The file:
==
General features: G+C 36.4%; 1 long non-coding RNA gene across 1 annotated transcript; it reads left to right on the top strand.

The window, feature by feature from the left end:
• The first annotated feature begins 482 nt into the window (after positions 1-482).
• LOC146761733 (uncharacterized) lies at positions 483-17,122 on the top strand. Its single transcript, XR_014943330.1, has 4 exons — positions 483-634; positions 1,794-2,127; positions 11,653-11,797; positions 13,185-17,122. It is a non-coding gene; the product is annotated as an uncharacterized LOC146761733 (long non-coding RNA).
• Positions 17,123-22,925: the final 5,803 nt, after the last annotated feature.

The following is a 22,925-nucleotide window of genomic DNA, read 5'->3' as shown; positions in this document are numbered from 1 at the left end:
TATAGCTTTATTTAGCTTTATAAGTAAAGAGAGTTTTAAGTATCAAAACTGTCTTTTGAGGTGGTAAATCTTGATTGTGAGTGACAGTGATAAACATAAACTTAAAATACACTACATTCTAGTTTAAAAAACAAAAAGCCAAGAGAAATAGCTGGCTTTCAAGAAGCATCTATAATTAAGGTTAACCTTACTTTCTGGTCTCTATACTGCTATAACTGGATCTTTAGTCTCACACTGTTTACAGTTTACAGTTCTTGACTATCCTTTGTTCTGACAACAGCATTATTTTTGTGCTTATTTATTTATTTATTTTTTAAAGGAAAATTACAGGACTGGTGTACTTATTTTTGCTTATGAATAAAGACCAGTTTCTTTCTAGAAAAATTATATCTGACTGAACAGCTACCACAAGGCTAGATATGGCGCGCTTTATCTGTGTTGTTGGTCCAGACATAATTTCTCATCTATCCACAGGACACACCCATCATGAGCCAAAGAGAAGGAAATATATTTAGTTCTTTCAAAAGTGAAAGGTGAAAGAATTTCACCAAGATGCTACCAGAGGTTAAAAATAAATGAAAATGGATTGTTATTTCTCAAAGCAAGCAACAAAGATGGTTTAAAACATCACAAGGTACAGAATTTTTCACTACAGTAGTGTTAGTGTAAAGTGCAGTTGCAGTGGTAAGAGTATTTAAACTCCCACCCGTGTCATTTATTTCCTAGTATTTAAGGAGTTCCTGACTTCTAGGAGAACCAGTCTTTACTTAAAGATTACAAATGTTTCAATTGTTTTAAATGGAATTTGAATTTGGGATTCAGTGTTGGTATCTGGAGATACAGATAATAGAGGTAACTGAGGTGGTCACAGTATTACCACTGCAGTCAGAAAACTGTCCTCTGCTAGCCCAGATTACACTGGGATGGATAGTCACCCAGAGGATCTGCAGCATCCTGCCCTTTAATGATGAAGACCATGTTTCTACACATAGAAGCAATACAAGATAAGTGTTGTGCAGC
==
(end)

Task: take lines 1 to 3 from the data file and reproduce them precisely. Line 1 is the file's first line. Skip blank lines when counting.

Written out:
General features: G+C 36.4%; 1 long non-coding RNA gene across 1 annotated transcript; it reads left to right on the top strand.

The window, feature by feature from the left end:
• The first annotated feature begins 482 nt into the window (after positions 1-482).